Let us address these here and eliminate the confusion once and for all.
Air mattresses still haven’t earned full trust of people, even if you get one, there’s a little voice in the back of your mind wondering if airbed is a safe choice. If we’re honest, not even regular mattresses still have . We’re all witnessing the increasing amount of harmful chemicals found in regular or memory foam mattresses, so it’s not all that black and white as you might think.
What are we saying here???
We’ll be pretty blatant about the whole thing and go as far as to claim air mattresses have (surprisingly) lower amount of harmful chemicals than regular mattresses. This is especially true for memory foam mattresses, the off-gassing of the two cannot even be compared. Take a look at the following graph that illustrates how an air mattress compares to other mattress types in that regard:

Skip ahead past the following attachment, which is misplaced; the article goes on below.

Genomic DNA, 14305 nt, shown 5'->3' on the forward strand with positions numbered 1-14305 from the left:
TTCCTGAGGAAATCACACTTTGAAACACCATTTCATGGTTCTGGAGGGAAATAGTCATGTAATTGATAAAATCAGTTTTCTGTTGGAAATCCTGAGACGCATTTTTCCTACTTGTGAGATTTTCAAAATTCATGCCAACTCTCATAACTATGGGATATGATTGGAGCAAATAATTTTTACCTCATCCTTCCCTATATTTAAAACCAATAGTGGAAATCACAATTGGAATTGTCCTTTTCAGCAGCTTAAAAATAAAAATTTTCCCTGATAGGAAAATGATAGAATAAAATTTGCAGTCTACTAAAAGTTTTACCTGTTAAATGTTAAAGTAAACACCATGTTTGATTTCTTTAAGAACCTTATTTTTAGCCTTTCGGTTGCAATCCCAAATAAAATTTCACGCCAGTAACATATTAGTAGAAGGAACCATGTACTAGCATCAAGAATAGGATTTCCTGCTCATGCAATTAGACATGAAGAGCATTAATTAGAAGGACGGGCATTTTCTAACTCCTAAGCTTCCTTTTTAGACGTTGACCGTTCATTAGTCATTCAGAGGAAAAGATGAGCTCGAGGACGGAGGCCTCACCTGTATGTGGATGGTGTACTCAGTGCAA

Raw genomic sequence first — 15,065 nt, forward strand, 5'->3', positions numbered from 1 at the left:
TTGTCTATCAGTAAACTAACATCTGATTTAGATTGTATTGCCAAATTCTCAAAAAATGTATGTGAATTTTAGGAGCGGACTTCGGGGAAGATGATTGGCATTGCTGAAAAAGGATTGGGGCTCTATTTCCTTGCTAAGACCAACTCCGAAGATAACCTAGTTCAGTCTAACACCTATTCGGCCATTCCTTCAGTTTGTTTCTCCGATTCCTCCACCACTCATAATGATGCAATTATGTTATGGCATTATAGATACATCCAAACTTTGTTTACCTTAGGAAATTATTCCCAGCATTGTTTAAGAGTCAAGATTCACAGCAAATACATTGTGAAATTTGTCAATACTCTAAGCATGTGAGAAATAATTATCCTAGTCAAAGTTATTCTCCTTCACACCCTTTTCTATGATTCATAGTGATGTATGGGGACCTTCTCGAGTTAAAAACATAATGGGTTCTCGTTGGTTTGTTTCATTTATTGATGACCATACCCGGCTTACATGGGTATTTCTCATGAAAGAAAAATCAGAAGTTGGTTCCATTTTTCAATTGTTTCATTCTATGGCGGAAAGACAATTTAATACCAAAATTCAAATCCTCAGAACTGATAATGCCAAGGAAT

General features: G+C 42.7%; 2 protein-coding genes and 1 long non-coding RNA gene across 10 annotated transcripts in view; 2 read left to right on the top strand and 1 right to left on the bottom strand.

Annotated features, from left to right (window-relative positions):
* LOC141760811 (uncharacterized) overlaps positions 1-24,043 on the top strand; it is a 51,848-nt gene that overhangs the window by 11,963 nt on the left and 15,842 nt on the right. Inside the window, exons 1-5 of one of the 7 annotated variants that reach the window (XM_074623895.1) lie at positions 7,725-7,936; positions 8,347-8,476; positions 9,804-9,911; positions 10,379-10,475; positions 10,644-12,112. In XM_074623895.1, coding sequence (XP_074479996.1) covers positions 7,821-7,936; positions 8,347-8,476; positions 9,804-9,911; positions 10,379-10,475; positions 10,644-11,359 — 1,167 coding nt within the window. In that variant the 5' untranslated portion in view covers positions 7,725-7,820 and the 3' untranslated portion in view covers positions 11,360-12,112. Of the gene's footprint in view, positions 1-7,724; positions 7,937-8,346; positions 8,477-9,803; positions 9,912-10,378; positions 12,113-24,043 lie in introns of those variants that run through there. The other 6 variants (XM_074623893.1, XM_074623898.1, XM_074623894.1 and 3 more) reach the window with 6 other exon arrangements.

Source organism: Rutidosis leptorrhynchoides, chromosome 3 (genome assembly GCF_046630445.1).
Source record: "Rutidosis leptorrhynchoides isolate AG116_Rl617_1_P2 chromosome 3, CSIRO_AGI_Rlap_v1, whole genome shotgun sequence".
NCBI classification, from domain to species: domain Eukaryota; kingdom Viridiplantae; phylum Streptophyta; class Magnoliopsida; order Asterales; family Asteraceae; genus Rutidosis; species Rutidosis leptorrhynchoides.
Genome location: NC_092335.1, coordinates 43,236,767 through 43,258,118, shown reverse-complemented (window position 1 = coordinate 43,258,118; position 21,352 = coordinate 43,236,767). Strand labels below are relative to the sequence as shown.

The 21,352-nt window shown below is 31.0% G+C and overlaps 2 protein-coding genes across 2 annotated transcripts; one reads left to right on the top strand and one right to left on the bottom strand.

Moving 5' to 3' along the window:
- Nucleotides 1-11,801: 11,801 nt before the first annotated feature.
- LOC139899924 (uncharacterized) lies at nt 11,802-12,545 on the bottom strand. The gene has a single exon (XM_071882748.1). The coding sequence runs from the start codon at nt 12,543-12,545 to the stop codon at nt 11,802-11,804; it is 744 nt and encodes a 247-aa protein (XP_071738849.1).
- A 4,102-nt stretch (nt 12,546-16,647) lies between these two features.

What’s the reason behind the low chemical evaporation in an airbed?
Because they don’t need as much chemicals in manufacturing. As simple as that.
The only thing a good air mattress needs is a fire retardant coating to make it inflammable. Other than that, it’s pretty much all “this rubber or that rubber”. Of course, the companies need some chemical compounds in the production of the very materials we’re using when making an air mattress, but we’ll talk about those in just a second.